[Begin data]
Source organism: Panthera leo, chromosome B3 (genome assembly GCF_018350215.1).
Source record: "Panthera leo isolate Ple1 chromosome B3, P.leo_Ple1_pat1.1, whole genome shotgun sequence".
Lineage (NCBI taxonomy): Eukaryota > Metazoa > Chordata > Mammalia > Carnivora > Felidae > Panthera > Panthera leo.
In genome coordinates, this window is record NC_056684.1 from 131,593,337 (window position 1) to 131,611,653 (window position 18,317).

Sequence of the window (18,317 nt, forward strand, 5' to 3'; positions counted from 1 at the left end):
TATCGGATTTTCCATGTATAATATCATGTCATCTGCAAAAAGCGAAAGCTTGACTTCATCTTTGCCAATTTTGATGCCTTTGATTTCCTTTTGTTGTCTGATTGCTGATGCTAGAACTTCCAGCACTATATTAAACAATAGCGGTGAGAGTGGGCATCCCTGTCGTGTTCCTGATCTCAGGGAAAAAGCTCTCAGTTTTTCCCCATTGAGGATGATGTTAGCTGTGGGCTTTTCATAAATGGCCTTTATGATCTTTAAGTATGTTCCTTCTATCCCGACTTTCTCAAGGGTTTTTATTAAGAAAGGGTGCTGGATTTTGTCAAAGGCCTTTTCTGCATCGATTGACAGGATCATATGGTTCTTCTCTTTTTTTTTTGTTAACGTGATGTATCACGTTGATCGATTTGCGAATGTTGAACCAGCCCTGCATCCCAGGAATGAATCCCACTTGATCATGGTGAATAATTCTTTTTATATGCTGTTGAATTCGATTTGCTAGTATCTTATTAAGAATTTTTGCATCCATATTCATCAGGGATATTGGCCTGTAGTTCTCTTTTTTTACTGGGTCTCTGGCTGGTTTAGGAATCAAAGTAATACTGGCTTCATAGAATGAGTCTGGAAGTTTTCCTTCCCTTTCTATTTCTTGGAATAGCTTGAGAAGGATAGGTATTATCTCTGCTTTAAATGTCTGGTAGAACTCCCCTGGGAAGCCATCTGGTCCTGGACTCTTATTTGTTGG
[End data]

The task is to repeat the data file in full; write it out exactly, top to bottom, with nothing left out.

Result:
Source organism: Panthera leo, chromosome B3 (genome assembly GCF_018350215.1).
Source record: "Panthera leo isolate Ple1 chromosome B3, P.leo_Ple1_pat1.1, whole genome shotgun sequence".
Lineage (NCBI taxonomy): Eukaryota > Metazoa > Chordata > Mammalia > Carnivora > Felidae > Panthera > Panthera leo.
In genome coordinates, this window is record NC_056684.1 from 131,593,337 (window position 1) to 131,611,653 (window position 18,317).

Sequence of the window (18,317 nt, forward strand, 5' to 3'; positions counted from 1 at the left end):
TATCGGATTTTCCATGTATAATATCATGTCATCTGCAAAAAGCGAAAGCTTGACTTCATCTTTGCCAATTTTGATGCCTTTGATTTCCTTTTGTTGTCTGATTGCTGATGCTAGAACTTCCAGCACTATATTAAACAATAGCGGTGAGAGTGGGCATCCCTGTCGTGTTCCTGATCTCAGGGAAAAAGCTCTCAGTTTTTCCCCATTGAGGATGATGTTAGCTGTGGGCTTTTCATAAATGGCCTTTATGATCTTTAAGTATGTTCCTTCTATCCCGACTTTCTCAAGGGTTTTTATTAAGAAAGGGTGCTGGATTTTGTCAAAGGCCTTTTCTGCATCGATTGACAGGATCATATGGTTCTTCTCTTTTTTTTTTGTTAACGTGATGTATCACGTTGATCGATTTGCGAATGTTGAACCAGCCCTGCATCCCAGGAATGAATCCCACTTGATCATGGTGAATAATTCTTTTTATATGCTGTTGAATTCGATTTGCTAGTATCTTATTAAGAATTTTTGCATCCATATTCATCAGGGATATTGGCCTGTAGTTCTCTTTTTTTACTGGGTCTCTGGCTGGTTTAGGAATCAAAGTAATACTGGCTTCATAGAATGAGTCTGGAAGTTTTCCTTCCCTTTCTATTTCTTGGAATAGCTTGAGAAGGATAGGTATTATCTCTGCTTTAAATGTCTGGTAGAACTCCCCTGGGAAGCCATCTGGTCCTGGACTCTTATTTGTTGG